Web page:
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Early SpaceX Starlink LEO Broadband Speedtests Disappoint

Saturday, August 15th, 2020 (7:17 am) - Score 18,789
starlink user terminal SpaceX

The original promise of “fibre-like” broadband speeds from SpaceX’s future mega constellation of small Low Earth Orbit (LEO) Starlink satellites may not materialise. A leak of early speedtests from beta customers in the USA point to “superfast” (30Mbps+), but not “ultrafast” (100Mbps+), levels of performance. Fine.. but not “fibre“.

The LEO platforms weigh around 150-260Kg each and, with solar panels folded, are often smaller than an adult while orbiting at around 500-1300km above the Earth, which is significantly nearer than their giant double-decker bus sized satellite cousins in geostationary orbit (GEO / GSO) at c.35,000km. As a result of this such satellites should be able to achieve significantly faster latency times of 25-40ms and SpaceX has previously hinted at “1Gbps” and “fibre-like” broadband speeds being a possibility.

The downside of this approach, when compared with the double decker bus sized GSOs of old, is that you need an awful lot of LEO satellites to achieve global coverage. At present SpaceX’s Starlink project has already launched hundreds of LEO satellites and they have an ambition to deploy 4,425 by 2024 (possibly followed by 10,000+ at a later date).

Assuming all goes to plan then they’ll shortly have enough (800 LEOs) for partial global coverage and an early commercial launch by the end of this year or early 2021 seems likely, albeit not reaching the UK for awhile. Last month we also got our first glimpse of the beta setup for the new service and its terminals (here), but now we’re also starting to see examples from early speedtests and they’re.. fine, but nothing impressive.

Once again the leak comes from Reddit, which has seen community members trawl through data from Ookla’s popular Speedtest.net service in order to identify some of the first Starlink based speed testing results. Overall, those highly tentative results point to download speeds with a range of around 30Mbps to 60Mbps and uploads on 5Mbps to 18Mbps (roughly akin to real-world FTTC performance on Openreach in the UK).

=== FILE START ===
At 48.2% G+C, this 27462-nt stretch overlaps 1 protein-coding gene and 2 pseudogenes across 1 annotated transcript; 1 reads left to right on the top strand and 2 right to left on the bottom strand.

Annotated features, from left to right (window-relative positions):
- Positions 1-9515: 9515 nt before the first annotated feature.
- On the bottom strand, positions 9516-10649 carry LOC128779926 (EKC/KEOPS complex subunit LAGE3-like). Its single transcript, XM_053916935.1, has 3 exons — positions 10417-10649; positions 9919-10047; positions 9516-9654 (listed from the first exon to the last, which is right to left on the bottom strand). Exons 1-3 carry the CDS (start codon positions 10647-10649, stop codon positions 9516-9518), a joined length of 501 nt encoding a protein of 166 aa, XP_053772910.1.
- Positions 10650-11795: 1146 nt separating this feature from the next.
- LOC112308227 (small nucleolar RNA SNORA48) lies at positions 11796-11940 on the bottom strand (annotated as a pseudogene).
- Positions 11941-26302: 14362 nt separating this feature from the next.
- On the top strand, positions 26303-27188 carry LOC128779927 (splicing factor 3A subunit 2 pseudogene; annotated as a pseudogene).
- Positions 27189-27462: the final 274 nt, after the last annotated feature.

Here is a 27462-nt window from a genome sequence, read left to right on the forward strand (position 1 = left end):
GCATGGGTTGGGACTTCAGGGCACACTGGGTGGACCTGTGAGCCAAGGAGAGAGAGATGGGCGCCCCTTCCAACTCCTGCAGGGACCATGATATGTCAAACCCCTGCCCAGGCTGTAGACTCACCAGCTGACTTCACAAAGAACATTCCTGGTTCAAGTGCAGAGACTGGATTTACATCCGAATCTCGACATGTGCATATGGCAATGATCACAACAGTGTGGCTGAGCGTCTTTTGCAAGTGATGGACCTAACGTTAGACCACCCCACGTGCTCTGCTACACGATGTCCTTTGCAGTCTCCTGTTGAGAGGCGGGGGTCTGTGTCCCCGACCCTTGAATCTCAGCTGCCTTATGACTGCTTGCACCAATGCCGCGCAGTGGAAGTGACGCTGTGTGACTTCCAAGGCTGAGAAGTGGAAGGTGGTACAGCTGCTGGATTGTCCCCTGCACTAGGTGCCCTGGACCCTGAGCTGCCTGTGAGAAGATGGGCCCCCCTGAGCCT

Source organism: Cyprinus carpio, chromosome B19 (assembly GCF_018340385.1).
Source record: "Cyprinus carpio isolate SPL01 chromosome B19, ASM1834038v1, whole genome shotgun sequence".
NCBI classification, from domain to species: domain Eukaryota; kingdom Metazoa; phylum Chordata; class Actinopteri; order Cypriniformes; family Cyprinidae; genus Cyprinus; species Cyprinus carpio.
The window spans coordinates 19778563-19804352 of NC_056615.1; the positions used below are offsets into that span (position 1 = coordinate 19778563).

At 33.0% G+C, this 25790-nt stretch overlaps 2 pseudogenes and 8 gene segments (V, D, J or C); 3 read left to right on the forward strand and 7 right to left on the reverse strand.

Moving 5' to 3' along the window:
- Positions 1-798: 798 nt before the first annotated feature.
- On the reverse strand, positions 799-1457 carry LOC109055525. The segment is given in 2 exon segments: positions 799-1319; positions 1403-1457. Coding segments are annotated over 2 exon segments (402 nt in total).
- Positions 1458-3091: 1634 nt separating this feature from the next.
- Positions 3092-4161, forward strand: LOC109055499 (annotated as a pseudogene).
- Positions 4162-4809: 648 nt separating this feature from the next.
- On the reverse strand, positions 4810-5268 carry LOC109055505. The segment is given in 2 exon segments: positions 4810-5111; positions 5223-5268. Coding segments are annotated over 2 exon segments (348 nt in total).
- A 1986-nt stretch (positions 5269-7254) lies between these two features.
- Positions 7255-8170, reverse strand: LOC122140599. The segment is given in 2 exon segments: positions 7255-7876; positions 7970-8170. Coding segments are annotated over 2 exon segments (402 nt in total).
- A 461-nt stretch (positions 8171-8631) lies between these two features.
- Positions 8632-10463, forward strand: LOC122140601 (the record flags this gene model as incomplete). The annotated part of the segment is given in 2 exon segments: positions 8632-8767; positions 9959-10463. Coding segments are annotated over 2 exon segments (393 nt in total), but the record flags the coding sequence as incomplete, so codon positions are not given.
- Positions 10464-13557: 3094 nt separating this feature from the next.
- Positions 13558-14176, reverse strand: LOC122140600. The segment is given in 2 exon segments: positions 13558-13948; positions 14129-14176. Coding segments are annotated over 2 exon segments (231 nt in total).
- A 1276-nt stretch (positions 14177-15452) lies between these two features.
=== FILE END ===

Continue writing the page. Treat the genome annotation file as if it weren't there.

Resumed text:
Better news is the fact that latency times are coming in at between a low 20ms (this is what Elon Musk was targeting) and a rare high of 94ms (most tend to be 30-50ms), which is a massive improvement on the larger satellites of old (600ms to 2000ms).

Crucially though, we don’t know how much variance there is in such timings and if you’re at the upper end of that range (94ms) then fast paced online multiplayer gaming won’t be much fun, but 30-50ms is just about acceptable for such things.

At this point we have to give the usual caveat about this being an early beta test from the USA (mostly via users in Seattle and Los Angeles) and we know very little about SpaceX’s active network setup for the trial (e.g. active spectrum use and ground station utilisation both being key considerations). Suffice to say that we may see speeds go up or even down as the beta progresses. Nevertheless, we were hoping for “ultrafast” levels of performance from these, but once again reality and marketing hype can be two different things.

On the other hand, if you’re stuck in a rural area with significantly slower performance then all of this may still be considered good news, depending of course on how much it all ends up costing. One other group that might be breathing a sigh of mild relief could be the GSO/GEO satellite operators, which are busy preparing for 100Mbps+ speed plans in the very near future, albeit at much slower latencies.

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By Mark Jackson
Mark is a professional technology writer, IT consultant and computer engineer from Dorset (England), he also founded ISPreview in 1999 and enjoys analysing the latest telecoms and broadband developments. Find me on Twitter, , Facebook and Linkedin.
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44 Responses
  1. AlmacD says:

    So, let me get this right, the initial beta test of a system that’s barely begun to be built, off a bunch of unverified speedtest results, is already offering better speed and latency than most of rural UK can currently get.

    But apparently this disappoints?

    I would have killed for these speeds in the 8 years I lived barely off a main road in “rural” sussex.

    Sorry, but I find the tone of this article a bit silly.

    SpaceX has a pretty impressive history of delivering on their promises. Given what they’ve been up to just in the last couple of months if they say they’re going to deliver gigabit speeds from starlink my money is on them doing it.

    Maybe we should wait til they’ve actually built it before critiquing it.

    1. Mark Jackson says:

      I hope you’re right, although I think given the technical specs of these spacecraft we can probably rule out “gigabit” speeds for consumers as being viable to the mass market. We’ll see how much better it gets from here, if at all.

    2. Willy wonka says:

      uh-oh. upset the Elon musk worshippers. thank god it isn’t reddit. For some reason his rabid fandom are unable to accept any critique of him or any of his companies. Now where’s my hyperloop ticket I feel like a trip to fantasy land.

    3. Gary says:

      Not a bit silly at all,

      When you’re presenting your new product and say it’s going to do XYZ and it achieves a fraction of that in initial user testing thats a fail, possibly only in a a short term publicity sense.
      “Maybe we should wait till they’ve actually built it before critiquing it.” bear in mind these aren’t some kind of prototype build these are the deployed Units, Built what ? The entire global mesh ?